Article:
Once when I was driving to meet a client, I caught a radio program on Evonne Goolagong. In it, Evonne said she grew up in the small New South Wales town of Barellan, where she was attracted to tennis at an early age. No-one in her family had ever played tennis before, so they didn’t know much about the game. But the local townspeople appreciated her talent and funded her early participation in competitions. Evonne remembered that whenever she headed out the door to play in a tournament, her mum would say, ‘Have a lovely day dear’. And when she returned home, her mum would ask her, ‘So did you have a lovely day?’ Never once was she asked about the score, about whether she’d won or lost. So Evonne just focused on enjoying herself. She had that attitude throughout her career and felt that her desire to practise and play was driven by how much she loved the sport.
A big part of knowing what to share is learning some useful story patterns. There are many but the ones I share in the book are:
connection story which helps you connect with new audiences by showing something of your character;
clarity story which explains why something is happening or why a decision has been made;
influence story which is designed to change minds and counter anti-stories; and
success story which is all about sharing a success at a human scale.
While story patterns are important and are great for set pieces such as conference presentations and town hall meetings, the majority of our stories are what I call topic stories, that is they are a story told off the cuff to make a point about something a leader should have a point of view on. Here are some topics a leader should have at least one story to illustrate their viewpoint: customer service, strategy, purpose, innovation, persistence. I list 34 in PSTW. And they become a significant part of your story repertoire.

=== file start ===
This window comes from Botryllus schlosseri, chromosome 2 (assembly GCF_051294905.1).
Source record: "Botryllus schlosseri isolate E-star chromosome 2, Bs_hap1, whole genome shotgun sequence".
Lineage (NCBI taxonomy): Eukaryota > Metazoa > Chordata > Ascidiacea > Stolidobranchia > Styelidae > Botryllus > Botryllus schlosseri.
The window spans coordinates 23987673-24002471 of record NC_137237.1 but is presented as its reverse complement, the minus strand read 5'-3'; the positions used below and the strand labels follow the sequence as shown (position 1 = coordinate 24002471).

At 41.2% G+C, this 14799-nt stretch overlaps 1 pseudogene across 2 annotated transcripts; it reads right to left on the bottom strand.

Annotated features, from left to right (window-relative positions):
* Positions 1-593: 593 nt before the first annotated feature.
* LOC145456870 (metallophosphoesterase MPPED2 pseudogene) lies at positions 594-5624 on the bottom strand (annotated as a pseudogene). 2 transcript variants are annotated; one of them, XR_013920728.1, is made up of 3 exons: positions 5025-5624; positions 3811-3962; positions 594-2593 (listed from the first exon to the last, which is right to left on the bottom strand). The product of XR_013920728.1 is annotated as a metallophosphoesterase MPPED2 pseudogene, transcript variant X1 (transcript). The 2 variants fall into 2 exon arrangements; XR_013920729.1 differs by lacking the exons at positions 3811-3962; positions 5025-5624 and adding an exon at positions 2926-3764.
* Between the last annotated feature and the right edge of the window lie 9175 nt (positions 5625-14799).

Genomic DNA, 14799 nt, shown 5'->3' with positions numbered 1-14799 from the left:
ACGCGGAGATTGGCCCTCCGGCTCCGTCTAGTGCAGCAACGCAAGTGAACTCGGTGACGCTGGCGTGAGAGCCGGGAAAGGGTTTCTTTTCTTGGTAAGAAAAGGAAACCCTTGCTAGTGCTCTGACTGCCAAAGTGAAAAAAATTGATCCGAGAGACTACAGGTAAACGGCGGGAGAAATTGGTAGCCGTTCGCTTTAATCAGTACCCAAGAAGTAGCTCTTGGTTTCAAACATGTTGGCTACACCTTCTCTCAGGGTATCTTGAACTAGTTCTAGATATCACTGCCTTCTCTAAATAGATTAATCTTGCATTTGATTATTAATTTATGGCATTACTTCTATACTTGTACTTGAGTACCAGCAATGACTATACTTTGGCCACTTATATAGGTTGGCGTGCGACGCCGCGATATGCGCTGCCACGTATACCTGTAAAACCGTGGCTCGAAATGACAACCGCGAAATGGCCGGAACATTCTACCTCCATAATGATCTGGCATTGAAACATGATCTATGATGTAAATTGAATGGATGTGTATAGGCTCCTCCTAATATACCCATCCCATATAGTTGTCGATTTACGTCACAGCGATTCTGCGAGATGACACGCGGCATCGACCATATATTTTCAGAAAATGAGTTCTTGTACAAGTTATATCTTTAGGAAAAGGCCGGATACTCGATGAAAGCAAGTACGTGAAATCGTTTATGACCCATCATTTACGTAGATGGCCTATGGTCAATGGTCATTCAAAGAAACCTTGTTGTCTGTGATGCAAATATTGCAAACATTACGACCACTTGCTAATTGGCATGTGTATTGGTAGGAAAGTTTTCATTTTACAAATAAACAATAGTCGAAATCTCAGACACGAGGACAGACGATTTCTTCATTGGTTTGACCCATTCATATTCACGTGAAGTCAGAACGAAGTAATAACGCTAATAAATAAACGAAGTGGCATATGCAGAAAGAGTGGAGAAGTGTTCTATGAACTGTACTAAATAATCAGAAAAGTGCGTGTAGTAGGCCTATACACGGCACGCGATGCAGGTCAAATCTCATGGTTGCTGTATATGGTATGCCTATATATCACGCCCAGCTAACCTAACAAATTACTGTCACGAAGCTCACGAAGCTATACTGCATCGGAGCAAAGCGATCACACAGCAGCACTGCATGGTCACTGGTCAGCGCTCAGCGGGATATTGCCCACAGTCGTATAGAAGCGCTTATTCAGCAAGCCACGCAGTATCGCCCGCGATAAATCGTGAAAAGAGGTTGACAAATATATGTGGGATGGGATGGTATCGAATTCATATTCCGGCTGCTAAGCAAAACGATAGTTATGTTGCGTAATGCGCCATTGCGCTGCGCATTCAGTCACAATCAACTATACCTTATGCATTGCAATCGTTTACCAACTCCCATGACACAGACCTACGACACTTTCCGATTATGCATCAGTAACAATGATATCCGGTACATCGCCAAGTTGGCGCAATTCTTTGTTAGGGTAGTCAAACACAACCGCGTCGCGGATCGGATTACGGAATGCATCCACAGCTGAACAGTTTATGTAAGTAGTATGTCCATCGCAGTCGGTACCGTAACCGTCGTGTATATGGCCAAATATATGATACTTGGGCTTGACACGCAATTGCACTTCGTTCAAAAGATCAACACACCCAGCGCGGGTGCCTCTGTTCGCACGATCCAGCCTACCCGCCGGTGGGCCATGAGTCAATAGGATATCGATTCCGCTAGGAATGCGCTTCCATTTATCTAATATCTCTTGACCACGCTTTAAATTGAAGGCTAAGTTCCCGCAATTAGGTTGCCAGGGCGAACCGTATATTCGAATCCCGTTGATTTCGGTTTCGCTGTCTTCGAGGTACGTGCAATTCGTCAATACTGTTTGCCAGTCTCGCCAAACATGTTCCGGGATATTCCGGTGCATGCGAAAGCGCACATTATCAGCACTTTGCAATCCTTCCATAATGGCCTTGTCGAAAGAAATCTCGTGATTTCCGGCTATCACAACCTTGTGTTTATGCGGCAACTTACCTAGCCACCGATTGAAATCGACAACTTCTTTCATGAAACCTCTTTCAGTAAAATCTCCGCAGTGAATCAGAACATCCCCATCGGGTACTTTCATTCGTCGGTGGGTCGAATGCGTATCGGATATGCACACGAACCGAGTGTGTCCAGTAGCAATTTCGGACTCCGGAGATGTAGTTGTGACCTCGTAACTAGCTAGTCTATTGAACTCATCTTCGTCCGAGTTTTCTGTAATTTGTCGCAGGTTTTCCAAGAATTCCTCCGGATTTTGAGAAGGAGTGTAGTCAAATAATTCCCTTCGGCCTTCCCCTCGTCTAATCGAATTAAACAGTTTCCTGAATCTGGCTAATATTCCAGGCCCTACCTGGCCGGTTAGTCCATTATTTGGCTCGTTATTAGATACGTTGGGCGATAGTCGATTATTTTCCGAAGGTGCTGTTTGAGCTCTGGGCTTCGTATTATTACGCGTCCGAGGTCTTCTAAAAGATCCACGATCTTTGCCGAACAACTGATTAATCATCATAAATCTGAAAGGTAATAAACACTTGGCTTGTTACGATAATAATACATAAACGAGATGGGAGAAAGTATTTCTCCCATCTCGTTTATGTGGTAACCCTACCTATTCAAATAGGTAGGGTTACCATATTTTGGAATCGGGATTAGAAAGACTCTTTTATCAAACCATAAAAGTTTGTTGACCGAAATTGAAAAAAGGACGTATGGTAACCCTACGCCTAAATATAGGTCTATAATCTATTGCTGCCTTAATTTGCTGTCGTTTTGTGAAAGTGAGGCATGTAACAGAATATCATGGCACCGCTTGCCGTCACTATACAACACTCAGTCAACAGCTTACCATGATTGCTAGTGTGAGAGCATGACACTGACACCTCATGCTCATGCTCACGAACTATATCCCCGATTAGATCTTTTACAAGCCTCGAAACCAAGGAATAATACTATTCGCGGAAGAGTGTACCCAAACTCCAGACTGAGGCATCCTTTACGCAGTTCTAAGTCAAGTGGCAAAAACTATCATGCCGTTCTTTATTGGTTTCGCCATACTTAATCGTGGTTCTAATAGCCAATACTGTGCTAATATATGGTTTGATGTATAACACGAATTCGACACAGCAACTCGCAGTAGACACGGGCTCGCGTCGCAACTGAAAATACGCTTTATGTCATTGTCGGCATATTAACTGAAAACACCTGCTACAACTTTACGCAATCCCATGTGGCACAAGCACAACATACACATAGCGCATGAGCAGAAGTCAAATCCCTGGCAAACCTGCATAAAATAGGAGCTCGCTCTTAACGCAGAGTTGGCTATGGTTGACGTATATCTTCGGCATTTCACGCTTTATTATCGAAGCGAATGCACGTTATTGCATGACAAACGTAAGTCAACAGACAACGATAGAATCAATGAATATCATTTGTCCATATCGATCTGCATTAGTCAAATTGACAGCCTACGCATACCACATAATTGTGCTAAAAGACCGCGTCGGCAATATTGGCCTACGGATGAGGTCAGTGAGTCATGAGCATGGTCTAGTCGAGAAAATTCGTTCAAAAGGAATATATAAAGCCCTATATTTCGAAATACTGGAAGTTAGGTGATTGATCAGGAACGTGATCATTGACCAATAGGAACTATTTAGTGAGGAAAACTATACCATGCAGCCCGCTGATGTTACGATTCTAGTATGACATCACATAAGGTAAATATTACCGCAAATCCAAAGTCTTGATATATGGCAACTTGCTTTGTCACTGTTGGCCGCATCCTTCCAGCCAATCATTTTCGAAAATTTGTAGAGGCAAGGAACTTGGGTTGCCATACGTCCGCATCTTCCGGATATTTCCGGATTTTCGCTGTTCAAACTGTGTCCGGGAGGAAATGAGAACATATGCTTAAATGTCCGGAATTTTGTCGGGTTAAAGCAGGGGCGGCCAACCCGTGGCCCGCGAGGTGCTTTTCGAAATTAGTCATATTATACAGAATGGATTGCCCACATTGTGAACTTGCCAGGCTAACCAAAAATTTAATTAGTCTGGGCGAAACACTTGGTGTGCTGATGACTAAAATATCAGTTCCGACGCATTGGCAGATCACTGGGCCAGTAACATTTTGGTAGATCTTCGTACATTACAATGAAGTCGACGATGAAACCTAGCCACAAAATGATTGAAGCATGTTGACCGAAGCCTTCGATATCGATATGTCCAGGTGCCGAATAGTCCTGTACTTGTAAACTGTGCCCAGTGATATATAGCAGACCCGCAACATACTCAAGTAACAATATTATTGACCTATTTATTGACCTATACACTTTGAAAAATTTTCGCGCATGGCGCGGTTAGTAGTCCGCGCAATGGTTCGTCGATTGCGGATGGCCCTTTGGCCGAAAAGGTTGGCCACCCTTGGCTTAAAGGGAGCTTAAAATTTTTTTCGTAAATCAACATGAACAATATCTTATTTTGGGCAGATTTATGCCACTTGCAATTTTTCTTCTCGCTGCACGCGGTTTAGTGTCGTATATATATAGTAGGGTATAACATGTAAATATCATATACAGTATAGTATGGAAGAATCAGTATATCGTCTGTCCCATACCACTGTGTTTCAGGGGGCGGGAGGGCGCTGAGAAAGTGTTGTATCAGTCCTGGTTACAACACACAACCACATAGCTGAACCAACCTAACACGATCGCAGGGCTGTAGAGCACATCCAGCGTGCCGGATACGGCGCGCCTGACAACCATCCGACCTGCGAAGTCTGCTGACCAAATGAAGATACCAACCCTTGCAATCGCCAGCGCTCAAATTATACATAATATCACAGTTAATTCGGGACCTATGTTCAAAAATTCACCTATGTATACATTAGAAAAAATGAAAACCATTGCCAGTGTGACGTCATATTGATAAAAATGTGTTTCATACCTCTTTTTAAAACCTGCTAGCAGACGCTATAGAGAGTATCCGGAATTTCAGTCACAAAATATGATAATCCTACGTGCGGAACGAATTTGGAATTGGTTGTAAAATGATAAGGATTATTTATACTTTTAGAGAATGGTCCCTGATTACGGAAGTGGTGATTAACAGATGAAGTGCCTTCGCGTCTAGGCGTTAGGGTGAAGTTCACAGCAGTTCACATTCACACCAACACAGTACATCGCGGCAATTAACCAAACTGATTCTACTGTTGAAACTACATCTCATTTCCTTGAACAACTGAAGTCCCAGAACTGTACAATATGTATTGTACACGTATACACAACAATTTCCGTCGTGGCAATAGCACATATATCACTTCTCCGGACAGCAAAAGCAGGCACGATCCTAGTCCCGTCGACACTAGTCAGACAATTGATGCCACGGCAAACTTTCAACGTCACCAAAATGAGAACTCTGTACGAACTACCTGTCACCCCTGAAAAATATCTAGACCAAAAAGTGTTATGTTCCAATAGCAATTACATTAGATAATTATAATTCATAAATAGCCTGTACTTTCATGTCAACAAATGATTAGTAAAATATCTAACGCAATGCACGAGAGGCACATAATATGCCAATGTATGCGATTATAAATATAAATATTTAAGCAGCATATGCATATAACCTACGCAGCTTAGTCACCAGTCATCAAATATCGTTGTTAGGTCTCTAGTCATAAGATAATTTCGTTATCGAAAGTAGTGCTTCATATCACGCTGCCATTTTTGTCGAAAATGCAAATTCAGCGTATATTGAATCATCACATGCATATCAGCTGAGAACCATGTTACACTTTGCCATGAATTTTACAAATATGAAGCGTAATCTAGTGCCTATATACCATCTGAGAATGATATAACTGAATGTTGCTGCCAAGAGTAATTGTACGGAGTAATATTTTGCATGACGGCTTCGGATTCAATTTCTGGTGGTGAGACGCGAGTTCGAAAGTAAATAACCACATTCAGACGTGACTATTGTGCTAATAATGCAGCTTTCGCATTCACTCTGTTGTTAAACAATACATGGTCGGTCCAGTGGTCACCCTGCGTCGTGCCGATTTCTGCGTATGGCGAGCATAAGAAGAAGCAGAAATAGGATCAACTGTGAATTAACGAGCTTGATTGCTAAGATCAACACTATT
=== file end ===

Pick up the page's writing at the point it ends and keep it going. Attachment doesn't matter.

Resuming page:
Stories can get tired and there comes a time when you need to refresh them. You know when a story needs refreshing because you are getting sick of telling it or your audience is getting sick of listening to it.
An acclaimed comedian only really shot to stardom after he refreshed his entire collection of jokes each season. And with each iteration his storytelling became better and better. He also chose to start a set with his best bit so he was forced to tell equally as good jokes after that.
In business storytelling we are not doing a performance so we don’t need to be as brutal. But when we feel it’s time for a story to go or at least be parked for a while, then we need to start the story mastery process over again and discover new stories to tell.
Of course the story mastery process is not as linear as I seem to be suggesting. Anytime we are discovering stories, refreshing them, remembering and sharing. The main point is that you have to do all four to master business storytelling. It’s a lifelong practice and like Evonne loves her tennis, you need to love finding and sharing stories to make a business point. And even if you don’t love it at the outset you are very likely to learn to love it because of the amazing impact it has in helping engage and inspire the people you are working with.
About Shawn Callahan
Shawn, author of Putting Stories to Work, is one the world's leading business storytelling consultants. He helps executive teams find and tell the story of their strategy. When he is not working on strategy communication, Shawn is helping leaders find and tell business stories to engage, to influence and to inspire. Shawn works with Global 1000 companies including Shell, IBM, SAP, Bayer, Microsoft & Danone. Connect with Shawn on: